“STEM has become pervasive in virtually every aspect of our lives,” says Dr. Joel Bloom, NJIT president. “It is entwined throughout the industries that drive our national and global economies, including our healthcare systems, military and defense systems, manufacturing, transportation and every other business sector you can imagine.”

In fact, partnerships between educators and industry are a major catalyst in driving STEM forward in New Jersey. PSE&G, for one, is helping recruit future engineers at the pre-college level in Salem, Gloucester and other counties, while Lockheed Martin created a corporate model for how to work with higher education, including a relevant engineering curriculum that directly prepares students to enter the workforce. “Jobs in STEM are the careers of tomorrow, and New Jersey higher education institutions need to continue to partner with business and industry to create more opportunities for students while meeting the needs of the state economy,” Hendricks says.

NJIT’s efforts include an extensive list of co-ops and internships, industry collaborative research, and business start-ups, and the university has also established Industrial Advisory Boards to help students develop relationships with professionals in relevant industries. In addition, NJIT’s Enterprise Development Center houses more than 95 start-up companies where 300-plus NJIT students work each year, as well as the New Jersey Innovation Institute (NJII), which provides contract research and development services to industry and government clients.

“One of the results of which I am most proud is that these efforts have led to our students receiving an average of nearly three job offers by the time they reach graduation, with starting salaries exceeding the national average by almost 20 percent,” Bloom says.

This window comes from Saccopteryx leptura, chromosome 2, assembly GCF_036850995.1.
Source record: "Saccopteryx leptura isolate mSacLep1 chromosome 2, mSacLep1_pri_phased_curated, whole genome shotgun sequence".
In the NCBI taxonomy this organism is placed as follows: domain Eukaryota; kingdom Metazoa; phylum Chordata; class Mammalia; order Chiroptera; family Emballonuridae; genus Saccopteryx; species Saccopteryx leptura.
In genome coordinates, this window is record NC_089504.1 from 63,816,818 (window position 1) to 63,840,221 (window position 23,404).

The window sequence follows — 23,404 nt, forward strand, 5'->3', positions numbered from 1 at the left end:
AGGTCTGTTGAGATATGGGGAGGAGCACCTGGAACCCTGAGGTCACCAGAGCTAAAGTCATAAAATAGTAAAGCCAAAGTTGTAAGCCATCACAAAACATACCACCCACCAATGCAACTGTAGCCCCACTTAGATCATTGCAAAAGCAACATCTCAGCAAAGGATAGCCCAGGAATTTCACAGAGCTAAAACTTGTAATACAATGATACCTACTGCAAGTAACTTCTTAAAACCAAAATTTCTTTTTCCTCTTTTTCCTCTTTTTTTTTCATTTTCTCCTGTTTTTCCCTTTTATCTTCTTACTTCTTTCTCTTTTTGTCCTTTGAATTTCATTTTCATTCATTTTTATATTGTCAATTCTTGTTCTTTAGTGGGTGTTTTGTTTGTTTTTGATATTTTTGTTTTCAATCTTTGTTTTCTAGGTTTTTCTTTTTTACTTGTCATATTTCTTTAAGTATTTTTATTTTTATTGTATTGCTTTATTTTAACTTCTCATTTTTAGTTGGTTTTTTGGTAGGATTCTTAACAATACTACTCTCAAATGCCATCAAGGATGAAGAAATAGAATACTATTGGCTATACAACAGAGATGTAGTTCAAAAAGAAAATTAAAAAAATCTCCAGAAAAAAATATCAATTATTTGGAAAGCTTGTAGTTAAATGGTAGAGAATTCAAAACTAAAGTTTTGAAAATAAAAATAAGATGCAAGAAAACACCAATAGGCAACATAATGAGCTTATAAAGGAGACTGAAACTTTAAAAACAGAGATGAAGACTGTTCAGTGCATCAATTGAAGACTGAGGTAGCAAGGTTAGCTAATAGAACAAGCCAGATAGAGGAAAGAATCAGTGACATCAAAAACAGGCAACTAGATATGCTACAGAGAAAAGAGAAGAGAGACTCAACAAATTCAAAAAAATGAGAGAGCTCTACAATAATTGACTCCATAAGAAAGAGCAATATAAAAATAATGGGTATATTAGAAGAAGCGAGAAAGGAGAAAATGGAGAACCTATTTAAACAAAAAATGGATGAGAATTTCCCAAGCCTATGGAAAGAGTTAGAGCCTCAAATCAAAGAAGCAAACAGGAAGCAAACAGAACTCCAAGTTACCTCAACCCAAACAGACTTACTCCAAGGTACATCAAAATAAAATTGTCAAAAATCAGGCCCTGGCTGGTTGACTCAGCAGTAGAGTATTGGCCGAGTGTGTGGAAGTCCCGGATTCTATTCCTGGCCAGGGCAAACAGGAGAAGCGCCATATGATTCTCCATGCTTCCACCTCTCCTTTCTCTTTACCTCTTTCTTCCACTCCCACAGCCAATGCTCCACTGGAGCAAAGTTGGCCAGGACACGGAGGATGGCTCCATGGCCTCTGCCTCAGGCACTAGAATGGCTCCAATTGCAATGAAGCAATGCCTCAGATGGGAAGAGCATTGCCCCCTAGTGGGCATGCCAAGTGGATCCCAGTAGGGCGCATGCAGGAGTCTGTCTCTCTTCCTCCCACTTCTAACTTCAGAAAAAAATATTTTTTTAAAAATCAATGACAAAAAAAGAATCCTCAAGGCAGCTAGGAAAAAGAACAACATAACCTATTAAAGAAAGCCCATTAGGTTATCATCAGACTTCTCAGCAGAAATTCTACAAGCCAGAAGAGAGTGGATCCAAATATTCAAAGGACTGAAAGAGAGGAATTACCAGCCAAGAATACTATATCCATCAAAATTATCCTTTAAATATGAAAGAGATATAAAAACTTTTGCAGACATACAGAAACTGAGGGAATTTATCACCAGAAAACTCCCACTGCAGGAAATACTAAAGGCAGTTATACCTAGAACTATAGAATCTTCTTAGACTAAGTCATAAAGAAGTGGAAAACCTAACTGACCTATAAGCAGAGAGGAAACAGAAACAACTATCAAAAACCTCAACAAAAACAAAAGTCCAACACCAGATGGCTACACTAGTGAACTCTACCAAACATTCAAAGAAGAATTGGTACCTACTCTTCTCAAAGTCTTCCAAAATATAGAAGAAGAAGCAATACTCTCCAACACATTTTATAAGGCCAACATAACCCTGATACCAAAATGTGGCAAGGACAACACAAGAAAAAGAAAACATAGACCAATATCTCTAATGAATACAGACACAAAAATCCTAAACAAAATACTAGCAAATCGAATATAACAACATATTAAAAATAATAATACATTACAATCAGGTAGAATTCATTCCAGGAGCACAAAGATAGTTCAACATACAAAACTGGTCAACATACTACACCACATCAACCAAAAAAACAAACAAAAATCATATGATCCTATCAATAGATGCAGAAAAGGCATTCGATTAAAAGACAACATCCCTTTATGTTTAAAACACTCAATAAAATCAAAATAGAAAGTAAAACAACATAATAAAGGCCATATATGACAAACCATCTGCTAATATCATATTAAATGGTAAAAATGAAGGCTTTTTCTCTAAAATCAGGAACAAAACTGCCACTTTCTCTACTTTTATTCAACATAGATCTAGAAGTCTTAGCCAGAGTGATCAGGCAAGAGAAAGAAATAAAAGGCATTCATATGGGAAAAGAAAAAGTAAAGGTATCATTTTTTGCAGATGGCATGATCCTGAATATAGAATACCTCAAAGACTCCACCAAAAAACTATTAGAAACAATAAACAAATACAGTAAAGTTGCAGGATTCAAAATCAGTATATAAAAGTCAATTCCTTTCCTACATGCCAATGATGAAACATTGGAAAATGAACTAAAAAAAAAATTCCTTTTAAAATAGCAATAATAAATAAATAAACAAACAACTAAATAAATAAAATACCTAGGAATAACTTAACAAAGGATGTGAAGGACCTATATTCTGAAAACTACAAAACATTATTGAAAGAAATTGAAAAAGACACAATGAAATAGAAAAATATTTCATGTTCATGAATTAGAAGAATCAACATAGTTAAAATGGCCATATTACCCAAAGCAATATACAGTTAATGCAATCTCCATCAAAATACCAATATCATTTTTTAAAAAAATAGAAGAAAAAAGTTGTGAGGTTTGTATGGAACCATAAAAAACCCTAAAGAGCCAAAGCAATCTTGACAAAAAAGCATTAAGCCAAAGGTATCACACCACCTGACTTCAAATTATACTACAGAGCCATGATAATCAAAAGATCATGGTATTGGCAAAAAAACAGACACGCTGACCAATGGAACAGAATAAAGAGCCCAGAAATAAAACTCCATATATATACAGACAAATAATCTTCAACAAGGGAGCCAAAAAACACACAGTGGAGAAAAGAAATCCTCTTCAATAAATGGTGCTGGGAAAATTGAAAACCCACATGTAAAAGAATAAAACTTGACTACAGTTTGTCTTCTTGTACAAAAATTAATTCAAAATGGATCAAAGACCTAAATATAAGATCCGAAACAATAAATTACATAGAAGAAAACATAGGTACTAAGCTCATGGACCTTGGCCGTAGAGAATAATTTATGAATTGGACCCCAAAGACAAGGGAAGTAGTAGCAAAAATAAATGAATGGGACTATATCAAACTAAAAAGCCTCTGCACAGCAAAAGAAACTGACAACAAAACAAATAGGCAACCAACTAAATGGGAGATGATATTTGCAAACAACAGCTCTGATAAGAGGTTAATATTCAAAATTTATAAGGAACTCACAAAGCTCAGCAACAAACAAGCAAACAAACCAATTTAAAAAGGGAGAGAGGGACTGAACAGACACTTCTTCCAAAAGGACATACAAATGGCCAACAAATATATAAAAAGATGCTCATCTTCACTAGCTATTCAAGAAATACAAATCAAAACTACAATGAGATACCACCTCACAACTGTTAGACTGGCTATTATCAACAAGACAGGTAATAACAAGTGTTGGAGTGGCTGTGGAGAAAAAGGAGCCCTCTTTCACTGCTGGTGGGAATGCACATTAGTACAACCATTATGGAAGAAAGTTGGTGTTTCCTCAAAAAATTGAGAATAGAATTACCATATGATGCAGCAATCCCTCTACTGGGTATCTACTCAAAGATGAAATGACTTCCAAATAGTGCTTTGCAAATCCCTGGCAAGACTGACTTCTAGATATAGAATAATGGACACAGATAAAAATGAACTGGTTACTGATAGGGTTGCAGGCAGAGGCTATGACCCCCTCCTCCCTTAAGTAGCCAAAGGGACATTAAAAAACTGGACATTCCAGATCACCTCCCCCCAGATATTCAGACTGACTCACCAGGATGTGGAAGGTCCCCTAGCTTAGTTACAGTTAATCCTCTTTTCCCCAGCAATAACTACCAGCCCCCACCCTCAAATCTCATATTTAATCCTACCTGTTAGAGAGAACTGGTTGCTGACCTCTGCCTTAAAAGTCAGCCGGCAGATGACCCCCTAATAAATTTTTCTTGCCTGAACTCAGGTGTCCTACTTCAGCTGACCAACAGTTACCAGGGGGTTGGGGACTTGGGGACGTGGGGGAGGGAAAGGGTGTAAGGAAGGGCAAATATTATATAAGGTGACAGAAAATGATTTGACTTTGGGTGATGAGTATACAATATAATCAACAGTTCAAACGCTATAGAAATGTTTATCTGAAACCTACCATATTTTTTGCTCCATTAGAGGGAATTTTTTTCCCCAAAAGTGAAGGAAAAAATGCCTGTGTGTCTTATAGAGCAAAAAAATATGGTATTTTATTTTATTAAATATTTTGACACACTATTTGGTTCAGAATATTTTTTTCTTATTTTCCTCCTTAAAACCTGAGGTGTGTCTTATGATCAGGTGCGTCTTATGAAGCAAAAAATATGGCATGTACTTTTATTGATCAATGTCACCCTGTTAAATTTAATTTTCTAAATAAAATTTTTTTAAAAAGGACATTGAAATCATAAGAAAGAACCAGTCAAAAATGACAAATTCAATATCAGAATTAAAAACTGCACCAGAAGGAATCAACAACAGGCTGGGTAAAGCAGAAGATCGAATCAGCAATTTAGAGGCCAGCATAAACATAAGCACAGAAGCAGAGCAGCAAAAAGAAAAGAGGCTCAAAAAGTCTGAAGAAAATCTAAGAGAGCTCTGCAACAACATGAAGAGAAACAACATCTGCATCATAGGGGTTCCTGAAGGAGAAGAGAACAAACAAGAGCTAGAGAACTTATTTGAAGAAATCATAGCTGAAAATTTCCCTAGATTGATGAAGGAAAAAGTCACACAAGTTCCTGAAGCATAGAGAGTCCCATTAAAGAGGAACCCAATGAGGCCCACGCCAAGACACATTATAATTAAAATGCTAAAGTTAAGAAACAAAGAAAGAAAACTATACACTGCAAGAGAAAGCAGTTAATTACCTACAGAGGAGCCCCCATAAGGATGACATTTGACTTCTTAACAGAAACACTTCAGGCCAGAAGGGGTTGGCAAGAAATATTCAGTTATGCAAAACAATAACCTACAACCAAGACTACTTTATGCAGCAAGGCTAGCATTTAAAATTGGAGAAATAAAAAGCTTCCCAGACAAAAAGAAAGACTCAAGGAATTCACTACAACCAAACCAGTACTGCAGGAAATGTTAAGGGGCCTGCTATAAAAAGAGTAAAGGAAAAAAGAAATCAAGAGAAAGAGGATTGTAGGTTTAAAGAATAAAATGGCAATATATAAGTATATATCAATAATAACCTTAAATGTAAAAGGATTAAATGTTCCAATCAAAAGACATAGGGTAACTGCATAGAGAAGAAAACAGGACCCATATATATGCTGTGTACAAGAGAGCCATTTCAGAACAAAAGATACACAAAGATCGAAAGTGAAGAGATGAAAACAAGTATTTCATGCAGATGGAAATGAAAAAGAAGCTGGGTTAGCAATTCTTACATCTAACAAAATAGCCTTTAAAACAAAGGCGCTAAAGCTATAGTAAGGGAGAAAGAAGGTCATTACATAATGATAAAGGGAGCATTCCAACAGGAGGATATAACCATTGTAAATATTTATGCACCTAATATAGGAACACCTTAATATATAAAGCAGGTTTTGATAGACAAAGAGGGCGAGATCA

Universities are also working with state agencies such as the Department of Transportation (DOT), Department of Military and Veteran Affairs, and Department of Environmental Protection to sponsor summer internships and other programs. In addition, New Jersey has identified the design, computing, engineering and life sciences clusters in its State Strategic Job Growth Plan, which aims to use technology and the sciences to improve quality of life and spur economic growth.

“Like private industry, the state has a huge interest in training engineers for their departments,” Lowman says. “We’re looking at internships with the DOT because, even if these students don’t go to work with the DOT, they will go to work for companies that work with the DOT. It creates a trained workforce that’s going to be building the roads and bridges of the future.”

As part of this future, STEM advocates are trying to improve diversity throughout STEM fields, reaching out to more students in rural and urban areas who don’t get as much exposure to science and math programs that prepare them for college. “The whole STEM thing started because we began losing our place as a global leader,” Lowman says. “We have gone from being a hands-on workforce to a minds-on workforce. That’s why we need to train the best and brightest in order to protect our economy and our future.”

Experts agree that STEM education will become even more important in an increasingly tech-driven society that encompasses many fields, including energy systems, medicine, roads and all other innovations driven by engineers. “The STEM landscape is changing rapidly,” Hendricks says. “For many, careers in the science and engineering fields will be obtained with a traditional college degree, but many institutions are also offering certificates that can be earned in several months or weeks, for specific skills in high demand fields that can help students find employment faster.”

“The application of technology and the interdisciplinary movement within STEM disciplines – engineering and the health sciences and computing and big data, for example – all dramatically affect the way we live our lives,” Bloom says.